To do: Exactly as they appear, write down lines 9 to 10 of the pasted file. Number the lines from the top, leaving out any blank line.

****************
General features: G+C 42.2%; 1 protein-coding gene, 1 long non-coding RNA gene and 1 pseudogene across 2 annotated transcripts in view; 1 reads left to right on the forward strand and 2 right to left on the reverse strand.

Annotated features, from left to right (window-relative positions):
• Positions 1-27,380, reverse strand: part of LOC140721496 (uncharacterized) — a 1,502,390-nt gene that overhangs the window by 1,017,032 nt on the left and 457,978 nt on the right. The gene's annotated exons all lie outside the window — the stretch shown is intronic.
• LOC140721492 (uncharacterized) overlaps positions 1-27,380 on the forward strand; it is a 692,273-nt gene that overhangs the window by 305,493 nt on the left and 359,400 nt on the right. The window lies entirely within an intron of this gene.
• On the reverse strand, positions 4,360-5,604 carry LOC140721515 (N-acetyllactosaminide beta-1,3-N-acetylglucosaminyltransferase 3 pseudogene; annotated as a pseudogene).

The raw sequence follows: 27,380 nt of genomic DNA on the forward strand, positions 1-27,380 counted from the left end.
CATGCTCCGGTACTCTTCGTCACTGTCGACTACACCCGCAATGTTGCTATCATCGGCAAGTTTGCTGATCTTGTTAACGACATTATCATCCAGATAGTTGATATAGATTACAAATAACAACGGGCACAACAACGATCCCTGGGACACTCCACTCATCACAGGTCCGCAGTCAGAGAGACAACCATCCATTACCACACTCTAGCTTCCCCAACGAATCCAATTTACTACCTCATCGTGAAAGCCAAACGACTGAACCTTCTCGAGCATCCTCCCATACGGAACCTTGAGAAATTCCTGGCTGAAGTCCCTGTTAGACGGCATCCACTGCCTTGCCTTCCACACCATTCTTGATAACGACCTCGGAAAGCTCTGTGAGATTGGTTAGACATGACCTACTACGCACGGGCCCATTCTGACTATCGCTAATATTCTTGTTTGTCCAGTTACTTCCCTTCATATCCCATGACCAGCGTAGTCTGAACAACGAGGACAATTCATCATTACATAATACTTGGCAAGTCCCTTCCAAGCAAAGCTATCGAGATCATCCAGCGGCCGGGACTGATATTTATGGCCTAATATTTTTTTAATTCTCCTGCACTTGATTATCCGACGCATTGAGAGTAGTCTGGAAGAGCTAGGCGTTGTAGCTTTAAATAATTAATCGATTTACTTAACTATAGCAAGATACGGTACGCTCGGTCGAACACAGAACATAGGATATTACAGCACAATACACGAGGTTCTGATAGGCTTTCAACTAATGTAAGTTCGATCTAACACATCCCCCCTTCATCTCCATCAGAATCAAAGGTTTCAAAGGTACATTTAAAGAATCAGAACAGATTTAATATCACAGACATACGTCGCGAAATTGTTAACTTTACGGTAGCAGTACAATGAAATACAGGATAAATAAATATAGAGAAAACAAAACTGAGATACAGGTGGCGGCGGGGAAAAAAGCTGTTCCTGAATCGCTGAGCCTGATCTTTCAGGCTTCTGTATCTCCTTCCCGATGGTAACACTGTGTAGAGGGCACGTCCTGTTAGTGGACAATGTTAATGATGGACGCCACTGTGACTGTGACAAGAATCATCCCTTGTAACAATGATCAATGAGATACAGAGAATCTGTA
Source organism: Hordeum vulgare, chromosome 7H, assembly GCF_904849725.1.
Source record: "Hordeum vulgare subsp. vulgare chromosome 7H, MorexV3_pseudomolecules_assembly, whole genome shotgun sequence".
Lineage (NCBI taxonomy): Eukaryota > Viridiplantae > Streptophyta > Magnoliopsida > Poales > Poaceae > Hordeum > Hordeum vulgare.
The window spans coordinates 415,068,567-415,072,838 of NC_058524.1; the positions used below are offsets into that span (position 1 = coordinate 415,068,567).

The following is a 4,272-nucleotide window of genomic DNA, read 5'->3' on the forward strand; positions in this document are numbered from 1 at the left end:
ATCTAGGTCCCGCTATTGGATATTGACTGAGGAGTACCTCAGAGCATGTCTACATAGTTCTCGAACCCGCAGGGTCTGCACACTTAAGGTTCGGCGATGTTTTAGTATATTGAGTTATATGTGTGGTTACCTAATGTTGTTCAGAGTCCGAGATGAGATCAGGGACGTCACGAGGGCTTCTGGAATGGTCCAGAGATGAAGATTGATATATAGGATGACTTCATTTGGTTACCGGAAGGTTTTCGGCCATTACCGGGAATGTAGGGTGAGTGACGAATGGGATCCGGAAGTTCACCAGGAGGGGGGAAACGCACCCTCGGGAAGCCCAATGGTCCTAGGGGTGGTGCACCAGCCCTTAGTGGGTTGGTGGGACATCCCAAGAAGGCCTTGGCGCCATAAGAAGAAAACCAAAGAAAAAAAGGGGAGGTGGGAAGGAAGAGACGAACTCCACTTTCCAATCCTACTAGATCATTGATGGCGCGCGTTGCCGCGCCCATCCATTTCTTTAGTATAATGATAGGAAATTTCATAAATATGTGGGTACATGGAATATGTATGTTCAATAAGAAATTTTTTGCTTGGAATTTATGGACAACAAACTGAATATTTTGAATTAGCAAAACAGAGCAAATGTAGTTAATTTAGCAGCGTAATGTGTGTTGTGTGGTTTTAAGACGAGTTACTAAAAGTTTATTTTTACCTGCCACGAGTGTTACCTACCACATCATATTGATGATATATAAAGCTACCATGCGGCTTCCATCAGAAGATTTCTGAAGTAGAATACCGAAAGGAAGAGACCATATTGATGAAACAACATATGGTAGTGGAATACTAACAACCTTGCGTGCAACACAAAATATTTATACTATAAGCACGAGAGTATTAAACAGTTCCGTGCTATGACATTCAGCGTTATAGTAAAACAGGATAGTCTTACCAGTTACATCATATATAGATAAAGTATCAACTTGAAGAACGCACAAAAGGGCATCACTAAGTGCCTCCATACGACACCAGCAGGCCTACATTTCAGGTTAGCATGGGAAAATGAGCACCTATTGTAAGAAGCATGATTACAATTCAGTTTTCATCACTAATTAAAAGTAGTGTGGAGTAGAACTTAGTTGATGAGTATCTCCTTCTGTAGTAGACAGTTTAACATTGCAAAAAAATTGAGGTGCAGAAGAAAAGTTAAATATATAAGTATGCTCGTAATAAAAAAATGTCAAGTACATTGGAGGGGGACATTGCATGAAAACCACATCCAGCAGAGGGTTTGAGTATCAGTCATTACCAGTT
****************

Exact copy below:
Source record: "Hordeum vulgare subsp. vulgare chromosome 7H, MorexV3_pseudomolecules_assembly, whole genome shotgun sequence".
Lineage (NCBI taxonomy): Eukaryota > Viridiplantae > Streptophyta > Magnoliopsida > Poales > Poaceae > Hordeum > Hordeum vulgare.